We're parched

Drought: Officials must begin to take measures to ensure an adequate water supply.

August 03, 1999

THERE'S little chance the current drought will end soon, and a task force formed by Gov. Parris N. Glendening meeting today should not be afraid to impose mandatory water conservation measures.

Rather than wait for matters to worsen, public officials should take measures to curb usage and ensure adequate water supplies are available for the people who depend on the Baltimore metropolitan water system.

Clearly, this is not a just a hot, dry summer. It has been like a desert in Maryland and around much of the country. The National Weather Service says we've gotten only 40 percent of our normal rainfall. Hydrologists say even if the normal summer thunderstorms returned now, they wouldn't recharge the soil or replenish depleted aquifers and reservoirs. Maryland apparently needs the kind of drenching that comes from a hurricane or tropical storm.

City officials say they have enough water in their reservoirs for 60 days; state officials believe the amount is closer to 35 days' worth.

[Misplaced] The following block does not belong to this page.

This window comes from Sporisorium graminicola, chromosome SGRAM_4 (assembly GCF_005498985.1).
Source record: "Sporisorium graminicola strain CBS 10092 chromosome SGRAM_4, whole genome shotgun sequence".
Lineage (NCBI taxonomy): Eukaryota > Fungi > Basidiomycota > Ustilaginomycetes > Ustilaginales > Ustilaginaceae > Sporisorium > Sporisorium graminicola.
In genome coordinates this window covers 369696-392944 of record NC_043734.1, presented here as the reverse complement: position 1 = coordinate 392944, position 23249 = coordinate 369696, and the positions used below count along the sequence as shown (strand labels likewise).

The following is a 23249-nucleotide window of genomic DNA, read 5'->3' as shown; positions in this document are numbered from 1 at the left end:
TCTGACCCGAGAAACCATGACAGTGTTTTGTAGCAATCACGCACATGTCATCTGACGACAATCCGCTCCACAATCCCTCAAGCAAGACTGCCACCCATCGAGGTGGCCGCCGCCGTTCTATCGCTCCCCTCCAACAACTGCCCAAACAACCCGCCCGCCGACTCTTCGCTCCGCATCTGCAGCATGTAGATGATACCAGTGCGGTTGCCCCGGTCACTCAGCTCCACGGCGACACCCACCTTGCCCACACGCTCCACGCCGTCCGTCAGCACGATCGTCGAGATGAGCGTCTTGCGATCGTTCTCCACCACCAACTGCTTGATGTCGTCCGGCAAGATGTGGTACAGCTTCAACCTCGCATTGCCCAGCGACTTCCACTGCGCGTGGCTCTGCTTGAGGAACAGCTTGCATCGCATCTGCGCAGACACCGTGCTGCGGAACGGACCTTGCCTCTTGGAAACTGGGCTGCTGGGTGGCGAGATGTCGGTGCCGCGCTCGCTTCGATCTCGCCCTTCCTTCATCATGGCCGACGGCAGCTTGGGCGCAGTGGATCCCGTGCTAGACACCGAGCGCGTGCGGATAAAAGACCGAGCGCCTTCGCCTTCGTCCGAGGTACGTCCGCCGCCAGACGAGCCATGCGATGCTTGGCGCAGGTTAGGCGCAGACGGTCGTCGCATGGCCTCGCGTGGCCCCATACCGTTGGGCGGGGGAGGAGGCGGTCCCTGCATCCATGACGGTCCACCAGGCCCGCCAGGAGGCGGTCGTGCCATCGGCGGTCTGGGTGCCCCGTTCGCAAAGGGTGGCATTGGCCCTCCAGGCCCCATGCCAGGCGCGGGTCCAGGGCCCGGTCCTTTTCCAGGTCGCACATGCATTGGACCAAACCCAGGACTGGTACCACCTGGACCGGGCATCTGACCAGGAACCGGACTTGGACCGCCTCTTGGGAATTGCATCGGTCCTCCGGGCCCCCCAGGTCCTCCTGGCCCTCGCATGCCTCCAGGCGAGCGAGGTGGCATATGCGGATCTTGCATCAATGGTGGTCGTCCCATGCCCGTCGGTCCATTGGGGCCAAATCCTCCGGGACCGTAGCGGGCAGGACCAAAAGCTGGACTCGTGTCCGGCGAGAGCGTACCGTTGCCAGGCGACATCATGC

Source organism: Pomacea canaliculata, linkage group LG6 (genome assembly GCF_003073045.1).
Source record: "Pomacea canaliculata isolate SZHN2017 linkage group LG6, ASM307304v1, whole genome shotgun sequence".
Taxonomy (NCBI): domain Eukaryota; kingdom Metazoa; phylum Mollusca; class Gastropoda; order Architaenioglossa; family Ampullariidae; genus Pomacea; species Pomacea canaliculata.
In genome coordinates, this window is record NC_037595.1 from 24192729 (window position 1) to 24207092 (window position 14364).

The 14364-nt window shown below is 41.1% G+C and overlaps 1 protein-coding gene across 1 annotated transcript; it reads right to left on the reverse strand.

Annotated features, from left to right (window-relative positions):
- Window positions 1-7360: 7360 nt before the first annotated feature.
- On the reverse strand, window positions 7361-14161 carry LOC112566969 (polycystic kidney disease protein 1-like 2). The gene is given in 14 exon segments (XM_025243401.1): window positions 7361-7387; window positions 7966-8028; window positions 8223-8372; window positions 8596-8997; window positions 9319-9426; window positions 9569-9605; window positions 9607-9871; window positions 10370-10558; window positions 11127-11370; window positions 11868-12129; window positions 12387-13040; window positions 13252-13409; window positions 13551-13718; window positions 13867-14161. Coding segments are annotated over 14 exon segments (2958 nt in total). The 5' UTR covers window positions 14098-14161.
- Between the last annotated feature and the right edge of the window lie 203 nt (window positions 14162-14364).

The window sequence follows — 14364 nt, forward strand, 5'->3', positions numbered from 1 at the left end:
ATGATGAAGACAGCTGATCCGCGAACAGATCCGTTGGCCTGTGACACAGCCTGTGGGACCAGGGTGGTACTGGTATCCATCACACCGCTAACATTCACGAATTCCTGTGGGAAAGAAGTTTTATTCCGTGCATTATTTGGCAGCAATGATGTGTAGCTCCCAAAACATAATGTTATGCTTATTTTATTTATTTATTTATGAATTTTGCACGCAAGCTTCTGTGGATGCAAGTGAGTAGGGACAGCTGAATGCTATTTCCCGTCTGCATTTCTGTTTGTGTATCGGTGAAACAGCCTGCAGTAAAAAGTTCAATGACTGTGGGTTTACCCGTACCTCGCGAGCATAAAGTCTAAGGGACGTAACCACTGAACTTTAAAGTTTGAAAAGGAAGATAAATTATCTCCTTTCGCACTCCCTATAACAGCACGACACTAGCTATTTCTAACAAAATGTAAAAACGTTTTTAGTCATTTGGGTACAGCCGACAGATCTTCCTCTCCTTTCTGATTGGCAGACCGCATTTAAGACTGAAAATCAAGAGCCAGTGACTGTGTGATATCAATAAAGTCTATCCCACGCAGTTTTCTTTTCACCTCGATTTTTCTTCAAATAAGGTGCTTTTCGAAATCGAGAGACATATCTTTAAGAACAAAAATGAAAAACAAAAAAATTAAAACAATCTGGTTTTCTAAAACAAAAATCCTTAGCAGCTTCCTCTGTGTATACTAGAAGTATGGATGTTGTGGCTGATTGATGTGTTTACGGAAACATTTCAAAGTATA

At some point, Baltimore may have to tap the Susquehanna River, which it has done only eight times in the past 40 years. A federal judge is now considering whether the city has a right to take water from the Susequehanna. No one seems to expect a ruling before the drought ends, but the water crisis calls for a quick resolution.

The Baltimore water system's 1.8 million customers can't be trusted to abide by voluntary conservation measures, so mandatory restrictions will be necessary to extend the water supply.

Action needs to be taken now -- before supply runs out and area residents are left trying to squeeze water out of stones.

Pub Date: 8/03/99

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